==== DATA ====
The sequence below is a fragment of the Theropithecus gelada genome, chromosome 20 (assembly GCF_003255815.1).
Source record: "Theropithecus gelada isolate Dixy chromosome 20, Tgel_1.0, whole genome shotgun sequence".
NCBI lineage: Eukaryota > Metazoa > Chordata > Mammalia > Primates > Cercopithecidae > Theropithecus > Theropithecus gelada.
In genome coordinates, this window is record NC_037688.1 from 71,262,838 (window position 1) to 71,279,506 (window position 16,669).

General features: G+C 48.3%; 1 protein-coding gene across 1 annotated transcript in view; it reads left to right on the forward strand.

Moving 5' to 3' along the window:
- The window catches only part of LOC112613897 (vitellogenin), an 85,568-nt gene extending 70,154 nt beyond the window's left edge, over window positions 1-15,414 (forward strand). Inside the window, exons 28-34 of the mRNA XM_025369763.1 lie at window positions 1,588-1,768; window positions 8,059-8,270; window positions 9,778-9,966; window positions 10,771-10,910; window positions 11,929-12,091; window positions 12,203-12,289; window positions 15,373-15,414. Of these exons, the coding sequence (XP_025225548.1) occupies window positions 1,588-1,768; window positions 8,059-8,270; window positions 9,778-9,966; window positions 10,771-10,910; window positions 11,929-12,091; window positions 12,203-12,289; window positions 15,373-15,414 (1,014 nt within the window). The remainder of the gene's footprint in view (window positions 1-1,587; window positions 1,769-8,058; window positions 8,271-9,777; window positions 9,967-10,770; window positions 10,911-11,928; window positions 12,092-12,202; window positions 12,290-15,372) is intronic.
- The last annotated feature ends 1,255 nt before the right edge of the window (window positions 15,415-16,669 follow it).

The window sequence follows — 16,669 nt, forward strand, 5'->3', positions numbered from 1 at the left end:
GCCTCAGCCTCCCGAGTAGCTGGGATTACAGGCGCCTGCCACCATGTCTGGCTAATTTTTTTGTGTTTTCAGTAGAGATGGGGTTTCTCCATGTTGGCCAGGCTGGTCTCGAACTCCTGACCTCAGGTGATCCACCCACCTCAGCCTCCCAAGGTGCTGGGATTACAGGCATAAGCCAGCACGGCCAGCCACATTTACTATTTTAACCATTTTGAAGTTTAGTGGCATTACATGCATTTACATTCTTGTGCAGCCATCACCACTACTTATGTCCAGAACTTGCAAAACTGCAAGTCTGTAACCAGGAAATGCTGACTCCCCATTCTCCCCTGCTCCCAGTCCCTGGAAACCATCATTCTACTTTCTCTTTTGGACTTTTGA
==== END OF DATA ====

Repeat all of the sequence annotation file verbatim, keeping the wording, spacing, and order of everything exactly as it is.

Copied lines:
The sequence below is a fragment of the Theropithecus gelada genome, chromosome 20 (assembly GCF_003255815.1).
Source record: "Theropithecus gelada isolate Dixy chromosome 20, Tgel_1.0, whole genome shotgun sequence".
NCBI lineage: Eukaryota > Metazoa > Chordata > Mammalia > Primates > Cercopithecidae > Theropithecus > Theropithecus gelada.
In genome coordinates, this window is record NC_037688.1 from 71,262,838 (window position 1) to 71,279,506 (window position 16,669).

General features: G+C 48.3%; 1 protein-coding gene across 1 annotated transcript in view; it reads left to right on the forward strand.

Moving 5' to 3' along the window:
- The window catches only part of LOC112613897 (vitellogenin), an 85,568-nt gene extending 70,154 nt beyond the window's left edge, over window positions 1-15,414 (forward strand). Inside the window, exons 28-34 of the mRNA XM_025369763.1 lie at window positions 1,588-1,768; window positions 8,059-8,270; window positions 9,778-9,966; window positions 10,771-10,910; window positions 11,929-12,091; window positions 12,203-12,289; window positions 15,373-15,414. Of these exons, the coding sequence (XP_025225548.1) occupies window positions 1,588-1,768; window positions 8,059-8,270; window positions 9,778-9,966; window positions 10,771-10,910; window positions 11,929-12,091; window positions 12,203-12,289; window positions 15,373-15,414 (1,014 nt within the window). The remainder of the gene's footprint in view (window positions 1-1,587; window positions 1,769-8,058; window positions 8,271-9,777; window positions 9,967-10,770; window positions 10,911-11,928; window positions 12,092-12,202; window positions 12,290-15,372) is intronic.
- The last annotated feature ends 1,255 nt before the right edge of the window (window positions 15,415-16,669 follow it).

The window sequence follows — 16,669 nt, forward strand, 5'->3', positions numbered from 1 at the left end:
GCCTCAGCCTCCCGAGTAGCTGGGATTACAGGCGCCTGCCACCATGTCTGGCTAATTTTTTTGTGTTTTCAGTAGAGATGGGGTTTCTCCATGTTGGCCAGGCTGGTCTCGAACTCCTGACCTCAGGTGATCCACCCACCTCAGCCTCCCAAGGTGCTGGGATTACAGGCATAAGCCAGCACGGCCAGCCACATTTACTATTTTAACCATTTTGAAGTTTAGTGGCATTACATGCATTTACATTCTTGTGCAGCCATCACCACTACTTATGTCCAGAACTTGCAAAACTGCAAGTCTGTAACCAGGAAATGCTGACTCCCCATTCTCCCCTGCTCCCAGTCCCTGGAAACCATCATTCTACTTTCTCTTTTGGACTTTTGA